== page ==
As the data is received from various data sources, it is possible that more than one alert are generated for only one anomaly. If an anomaly is detected both by a firewall and IDS, then two alerts are generated. When the SIEM system receives these two alerts, it normalizes them before they are sent or delivered to the correlation module. The correlation module performs the correlation process on these two alerts, and merges them into a single alert to be displayed on the GUI of the SIEM system. Another scenario tends to appear when there is no alert generated by any device in the network. Despite this, there are still some suspicious activities in the logs received by the SIEM system. After performing the correlation process on the received logs, the correlation module generates an alert for a suspicious activity, such as a wrong password attempt. This type of correlation is generally performed by threshold values specified in correlation rules.

Event correlation stages
The process of event correlation can be divided into four stages, as listed in Table 4.
Table 4. Event correlation stages
S. No. Correlation stage Description
1 Event filtering Irrelevant events are discarded to reduce a large number of events.
2 Event aggregation & de-duplication Closely related events are aggregated in event aggregation. Events that are identical are merged in event de-duplication.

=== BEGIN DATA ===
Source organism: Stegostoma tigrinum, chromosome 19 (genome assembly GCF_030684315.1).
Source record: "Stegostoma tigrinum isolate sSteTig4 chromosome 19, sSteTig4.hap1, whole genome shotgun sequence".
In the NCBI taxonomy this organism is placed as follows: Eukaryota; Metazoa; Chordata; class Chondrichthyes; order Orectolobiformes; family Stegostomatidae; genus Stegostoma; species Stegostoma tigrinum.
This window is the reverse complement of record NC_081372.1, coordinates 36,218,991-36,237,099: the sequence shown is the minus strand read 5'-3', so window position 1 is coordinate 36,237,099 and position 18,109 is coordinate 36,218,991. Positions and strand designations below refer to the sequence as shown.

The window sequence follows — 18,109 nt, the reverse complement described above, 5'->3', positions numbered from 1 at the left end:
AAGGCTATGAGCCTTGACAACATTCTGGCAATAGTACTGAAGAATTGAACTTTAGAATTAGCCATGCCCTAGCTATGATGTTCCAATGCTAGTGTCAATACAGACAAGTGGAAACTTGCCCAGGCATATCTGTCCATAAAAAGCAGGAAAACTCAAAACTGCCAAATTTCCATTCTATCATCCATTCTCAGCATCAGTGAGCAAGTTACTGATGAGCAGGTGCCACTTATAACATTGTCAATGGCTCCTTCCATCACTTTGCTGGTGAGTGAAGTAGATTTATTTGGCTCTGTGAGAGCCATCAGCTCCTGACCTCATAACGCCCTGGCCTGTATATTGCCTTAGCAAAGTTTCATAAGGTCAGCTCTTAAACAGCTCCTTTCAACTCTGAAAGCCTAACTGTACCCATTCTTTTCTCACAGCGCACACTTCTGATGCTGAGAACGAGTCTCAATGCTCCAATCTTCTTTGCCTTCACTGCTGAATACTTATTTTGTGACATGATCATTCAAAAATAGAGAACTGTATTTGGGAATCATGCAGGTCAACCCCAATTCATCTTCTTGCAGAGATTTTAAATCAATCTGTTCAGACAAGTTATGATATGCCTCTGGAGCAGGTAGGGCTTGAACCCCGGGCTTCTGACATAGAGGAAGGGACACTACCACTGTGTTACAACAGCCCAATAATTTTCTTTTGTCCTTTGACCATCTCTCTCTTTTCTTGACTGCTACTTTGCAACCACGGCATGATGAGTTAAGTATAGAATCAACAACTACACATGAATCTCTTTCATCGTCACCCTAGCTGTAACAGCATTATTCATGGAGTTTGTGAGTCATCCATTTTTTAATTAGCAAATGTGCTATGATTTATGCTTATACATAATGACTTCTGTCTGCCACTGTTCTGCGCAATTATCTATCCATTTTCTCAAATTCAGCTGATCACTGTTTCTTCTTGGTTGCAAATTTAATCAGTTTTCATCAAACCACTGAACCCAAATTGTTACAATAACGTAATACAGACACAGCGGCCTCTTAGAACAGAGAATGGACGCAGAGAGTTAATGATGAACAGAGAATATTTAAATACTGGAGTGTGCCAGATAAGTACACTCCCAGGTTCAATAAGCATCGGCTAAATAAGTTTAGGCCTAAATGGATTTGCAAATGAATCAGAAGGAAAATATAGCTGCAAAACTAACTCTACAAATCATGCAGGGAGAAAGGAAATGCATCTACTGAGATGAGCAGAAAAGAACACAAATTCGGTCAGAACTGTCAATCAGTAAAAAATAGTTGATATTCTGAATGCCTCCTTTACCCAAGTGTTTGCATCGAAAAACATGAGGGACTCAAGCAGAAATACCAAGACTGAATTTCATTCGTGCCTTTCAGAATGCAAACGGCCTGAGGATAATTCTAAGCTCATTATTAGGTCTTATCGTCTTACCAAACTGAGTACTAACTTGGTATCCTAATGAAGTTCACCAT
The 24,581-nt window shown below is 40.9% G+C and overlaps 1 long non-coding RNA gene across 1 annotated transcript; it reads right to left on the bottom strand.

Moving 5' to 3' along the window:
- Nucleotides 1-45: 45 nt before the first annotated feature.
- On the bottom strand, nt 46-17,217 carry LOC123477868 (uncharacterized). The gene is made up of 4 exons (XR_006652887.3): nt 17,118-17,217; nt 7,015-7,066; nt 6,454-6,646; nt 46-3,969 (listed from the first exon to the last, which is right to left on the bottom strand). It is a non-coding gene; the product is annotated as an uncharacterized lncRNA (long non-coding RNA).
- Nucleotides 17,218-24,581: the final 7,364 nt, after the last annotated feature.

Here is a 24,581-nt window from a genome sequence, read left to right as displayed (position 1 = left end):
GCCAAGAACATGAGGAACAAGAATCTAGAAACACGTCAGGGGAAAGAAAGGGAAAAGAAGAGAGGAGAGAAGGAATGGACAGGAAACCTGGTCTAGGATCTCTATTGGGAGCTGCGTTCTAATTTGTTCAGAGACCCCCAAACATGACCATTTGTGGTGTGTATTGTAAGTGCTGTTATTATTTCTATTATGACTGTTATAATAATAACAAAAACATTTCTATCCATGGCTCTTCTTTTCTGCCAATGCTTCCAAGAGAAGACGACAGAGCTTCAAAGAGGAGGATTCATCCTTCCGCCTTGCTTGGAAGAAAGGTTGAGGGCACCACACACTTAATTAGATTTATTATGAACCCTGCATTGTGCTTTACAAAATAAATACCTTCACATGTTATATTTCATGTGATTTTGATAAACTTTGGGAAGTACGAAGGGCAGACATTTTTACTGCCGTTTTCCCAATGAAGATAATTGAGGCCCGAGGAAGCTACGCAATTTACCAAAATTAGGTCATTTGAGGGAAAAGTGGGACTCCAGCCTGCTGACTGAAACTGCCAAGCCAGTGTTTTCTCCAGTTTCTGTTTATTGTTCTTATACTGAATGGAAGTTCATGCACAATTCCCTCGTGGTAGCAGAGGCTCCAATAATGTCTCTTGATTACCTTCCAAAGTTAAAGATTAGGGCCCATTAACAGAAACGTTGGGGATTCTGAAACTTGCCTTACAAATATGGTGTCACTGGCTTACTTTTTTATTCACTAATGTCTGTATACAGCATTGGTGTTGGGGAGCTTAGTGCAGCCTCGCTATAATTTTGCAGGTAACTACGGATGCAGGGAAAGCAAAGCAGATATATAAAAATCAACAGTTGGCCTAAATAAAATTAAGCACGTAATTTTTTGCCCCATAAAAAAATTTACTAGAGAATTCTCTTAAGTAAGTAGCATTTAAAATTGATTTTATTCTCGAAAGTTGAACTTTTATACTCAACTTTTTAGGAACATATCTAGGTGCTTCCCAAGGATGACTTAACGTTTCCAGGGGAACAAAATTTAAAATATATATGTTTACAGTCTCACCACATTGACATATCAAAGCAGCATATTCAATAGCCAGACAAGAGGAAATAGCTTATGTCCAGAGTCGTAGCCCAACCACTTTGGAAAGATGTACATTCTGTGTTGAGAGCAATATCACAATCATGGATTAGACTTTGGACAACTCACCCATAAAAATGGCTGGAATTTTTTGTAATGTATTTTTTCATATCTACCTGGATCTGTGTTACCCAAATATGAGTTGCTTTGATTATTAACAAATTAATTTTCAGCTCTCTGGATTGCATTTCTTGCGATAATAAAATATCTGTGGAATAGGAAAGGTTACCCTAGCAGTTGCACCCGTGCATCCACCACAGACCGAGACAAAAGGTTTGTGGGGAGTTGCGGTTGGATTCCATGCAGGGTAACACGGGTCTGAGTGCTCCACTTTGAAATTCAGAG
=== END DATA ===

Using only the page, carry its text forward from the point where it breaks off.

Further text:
3 Event masking Events involving systems downstream of a failed system are ignored.
4 Root cause analysis Dependencies between events are examined using tools, such as dependency graphs to explain events through other events.

Event correlation techniques
There are several event correlation techniques available, such as finite state machine-based, rule-based, case-based, Bayesian-based, artificial neural network-based event correlation, etc. [29]. The rule-based event correlation technique is the most frequent and basic correlation approach because this has been utilized in many current SIEM solutions [29]. The correlation module of the SIEM system is also known as a “correlation engine.” Today, several correlation engines are available, and employ some of the above correlation techniques. Some of the most common event correlation engines include simple event correlator (SEC), Esper, Drools, Nodebrain, Prelude, OSSEC, OSSIM, etc. Drools can perform the best (based on high throughput and low execution time) when the number of rules and input events are greater (500 rules and 1,000,000 input events) [3]. For a modest to medium number of rules and input events, Nodebrain can work well. Although SEC tends to exhibit very mediocre performance, it is appropriate for cases with a small number of rules and input events, such as embedded systems, and Esper’s performance is mediocre. Table 5 summarizes the event correlation engines.

Table 5. Event correlation engines
Event correlation engine Developed in Memory usage
Esper Java High
Drools Java High
Prelude C, Python Lessa)
Nodebrain C Lessa)
SEC Perl Lessa)
OSSEC C Lessa)
OSSIMb) C Lessa)
a)Less as compared to Java-based libraries. b)Refers to a correlation engine of OSSIM.

Real-Time Alerting Module
A real-time alerting module can serve as the system to generate an alert after receiving inputs from the correlation module. This alert is sent to the visualization module for further processing immediately after it is generated.